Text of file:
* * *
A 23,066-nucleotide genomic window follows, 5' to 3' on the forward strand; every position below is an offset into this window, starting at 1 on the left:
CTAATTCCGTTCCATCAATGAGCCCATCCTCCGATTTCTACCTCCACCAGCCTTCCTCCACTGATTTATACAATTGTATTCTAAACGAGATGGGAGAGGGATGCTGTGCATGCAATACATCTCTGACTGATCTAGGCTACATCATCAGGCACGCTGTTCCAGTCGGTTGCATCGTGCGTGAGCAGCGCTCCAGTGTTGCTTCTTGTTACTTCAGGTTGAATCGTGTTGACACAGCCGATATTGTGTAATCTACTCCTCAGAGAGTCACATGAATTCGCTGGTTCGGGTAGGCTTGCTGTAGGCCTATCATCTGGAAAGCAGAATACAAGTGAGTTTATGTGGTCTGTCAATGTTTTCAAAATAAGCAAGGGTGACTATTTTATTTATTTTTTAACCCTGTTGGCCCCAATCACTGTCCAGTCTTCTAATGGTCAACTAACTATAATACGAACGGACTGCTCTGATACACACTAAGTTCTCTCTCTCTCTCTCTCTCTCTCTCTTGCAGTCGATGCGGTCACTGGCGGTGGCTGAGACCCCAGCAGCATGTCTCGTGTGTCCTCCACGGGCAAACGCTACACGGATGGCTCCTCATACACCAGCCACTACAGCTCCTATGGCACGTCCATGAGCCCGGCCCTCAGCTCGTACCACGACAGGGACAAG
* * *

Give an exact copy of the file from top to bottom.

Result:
A 23,066-nucleotide genomic window follows, 5' to 3' on the forward strand; every position below is an offset into this window, starting at 1 on the left:
CTAATTCCGTTCCATCAATGAGCCCATCCTCCGATTTCTACCTCCACCAGCCTTCCTCCACTGATTTATACAATTGTATTCTAAACGAGATGGGAGAGGGATGCTGTGCATGCAATACATCTCTGACTGATCTAGGCTACATCATCAGGCACGCTGTTCCAGTCGGTTGCATCGTGCGTGAGCAGCGCTCCAGTGTTGCTTCTTGTTACTTCAGGTTGAATCGTGTTGACACAGCCGATATTGTGTAATCTACTCCTCAGAGAGTCACATGAATTCGCTGGTTCGGGTAGGCTTGCTGTAGGCCTATCATCTGGAAAGCAGAATACAAGTGAGTTTATGTGGTCTGTCAATGTTTTCAAAATAAGCAAGGGTGACTATTTTATTTATTTTTTAACCCTGTTGGCCCCAATCACTGTCCAGTCTTCTAATGGTCAACTAACTATAATACGAACGGACTGCTCTGATACACACTAAGTTCTCTCTCTCTCTCTCTCTCTCTCTCTTGCAGTCGATGCGGTCACTGGCGGTGGCTGAGACCCCAGCAGCATGTCTCGTGTGTCCTCCACGGGCAAACGCTACACGGATGGCTCCTCATACACCAGCCACTACAGCTCCTATGGCACGTCCATGAGCCCGGCCCTCAGCTCGTACCACGACAGGGACAAG